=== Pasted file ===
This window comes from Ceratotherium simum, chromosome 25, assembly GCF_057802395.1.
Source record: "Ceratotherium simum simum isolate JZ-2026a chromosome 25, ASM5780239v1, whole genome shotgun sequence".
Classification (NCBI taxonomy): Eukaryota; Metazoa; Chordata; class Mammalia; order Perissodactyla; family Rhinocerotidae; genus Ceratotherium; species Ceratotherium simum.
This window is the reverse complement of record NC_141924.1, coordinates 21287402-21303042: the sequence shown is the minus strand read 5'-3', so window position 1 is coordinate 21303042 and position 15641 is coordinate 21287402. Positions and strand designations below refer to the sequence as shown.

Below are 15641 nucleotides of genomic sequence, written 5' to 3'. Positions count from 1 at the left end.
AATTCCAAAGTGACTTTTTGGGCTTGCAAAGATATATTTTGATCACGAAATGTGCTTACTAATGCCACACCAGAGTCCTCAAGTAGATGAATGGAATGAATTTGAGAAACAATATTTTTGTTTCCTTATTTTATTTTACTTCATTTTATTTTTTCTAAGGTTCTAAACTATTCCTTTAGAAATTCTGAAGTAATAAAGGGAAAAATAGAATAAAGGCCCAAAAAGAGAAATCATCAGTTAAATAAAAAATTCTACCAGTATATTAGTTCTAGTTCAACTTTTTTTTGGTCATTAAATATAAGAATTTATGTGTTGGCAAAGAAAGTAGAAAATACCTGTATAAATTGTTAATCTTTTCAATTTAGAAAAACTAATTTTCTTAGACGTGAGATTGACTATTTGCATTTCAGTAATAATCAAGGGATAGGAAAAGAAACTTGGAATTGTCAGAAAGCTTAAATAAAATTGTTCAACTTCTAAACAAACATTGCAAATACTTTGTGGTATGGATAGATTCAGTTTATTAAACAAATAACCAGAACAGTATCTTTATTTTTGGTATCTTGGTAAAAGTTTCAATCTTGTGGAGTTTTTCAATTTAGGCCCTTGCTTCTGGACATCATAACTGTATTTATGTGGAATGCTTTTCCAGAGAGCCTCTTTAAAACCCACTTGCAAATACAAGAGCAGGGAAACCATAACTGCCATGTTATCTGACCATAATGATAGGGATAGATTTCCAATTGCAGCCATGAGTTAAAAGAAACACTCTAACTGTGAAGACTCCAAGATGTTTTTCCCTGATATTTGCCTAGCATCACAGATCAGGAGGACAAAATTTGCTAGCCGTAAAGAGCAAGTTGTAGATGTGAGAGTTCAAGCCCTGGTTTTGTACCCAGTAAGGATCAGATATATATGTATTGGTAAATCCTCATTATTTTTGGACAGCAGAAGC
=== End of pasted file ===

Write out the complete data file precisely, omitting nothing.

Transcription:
This window comes from Ceratotherium simum, chromosome 25, assembly GCF_057802395.1.
Source record: "Ceratotherium simum simum isolate JZ-2026a chromosome 25, ASM5780239v1, whole genome shotgun sequence".
Classification (NCBI taxonomy): Eukaryota; Metazoa; Chordata; class Mammalia; order Perissodactyla; family Rhinocerotidae; genus Ceratotherium; species Ceratotherium simum.
This window is the reverse complement of record NC_141924.1, coordinates 21287402-21303042: the sequence shown is the minus strand read 5'-3', so window position 1 is coordinate 21303042 and position 15641 is coordinate 21287402. Positions and strand designations below refer to the sequence as shown.

Below are 15641 nucleotides of genomic sequence, written 5' to 3'. Positions count from 1 at the left end.
AATTCCAAAGTGACTTTTTGGGCTTGCAAAGATATATTTTGATCACGAAATGTGCTTACTAATGCCACACCAGAGTCCTCAAGTAGATGAATGGAATGAATTTGAGAAACAATATTTTTGTTTCCTTATTTTATTTTACTTCATTTTATTTTTTCTAAGGTTCTAAACTATTCCTTTAGAAATTCTGAAGTAATAAAGGGAAAAATAGAATAAAGGCCCAAAAAGAGAAATCATCAGTTAAATAAAAAATTCTACCAGTATATTAGTTCTAGTTCAACTTTTTTTTGGTCATTAAATATAAGAATTTATGTGTTGGCAAAGAAAGTAGAAAATACCTGTATAAATTGTTAATCTTTTCAATTTAGAAAAACTAATTTTCTTAGACGTGAGATTGACTATTTGCATTTCAGTAATAATCAAGGGATAGGAAAAGAAACTTGGAATTGTCAGAAAGCTTAAATAAAATTGTTCAACTTCTAAACAAACATTGCAAATACTTTGTGGTATGGATAGATTCAGTTTATTAAACAAATAACCAGAACAGTATCTTTATTTTTGGTATCTTGGTAAAAGTTTCAATCTTGTGGAGTTTTTCAATTTAGGCCCTTGCTTCTGGACATCATAACTGTATTTATGTGGAATGCTTTTCCAGAGAGCCTCTTTAAAACCCACTTGCAAATACAAGAGCAGGGAAACCATAACTGCCATGTTATCTGACCATAATGATAGGGATAGATTTCCAATTGCAGCCATGAGTTAAAAGAAACACTCTAACTGTGAAGACTCCAAGATGTTTTTCCCTGATATTTGCCTAGCATCACAGATCAGGAGGACAAAATTTGCTAGCCGTAAAGAGCAAGTTGTAGATGTGAGAGTTCAAGCCCTGGTTTTGTACCCAGTAAGGATCAGATATATATGTATTGGTAAATCCTCATTATTTTTGGACAGCAGAAGC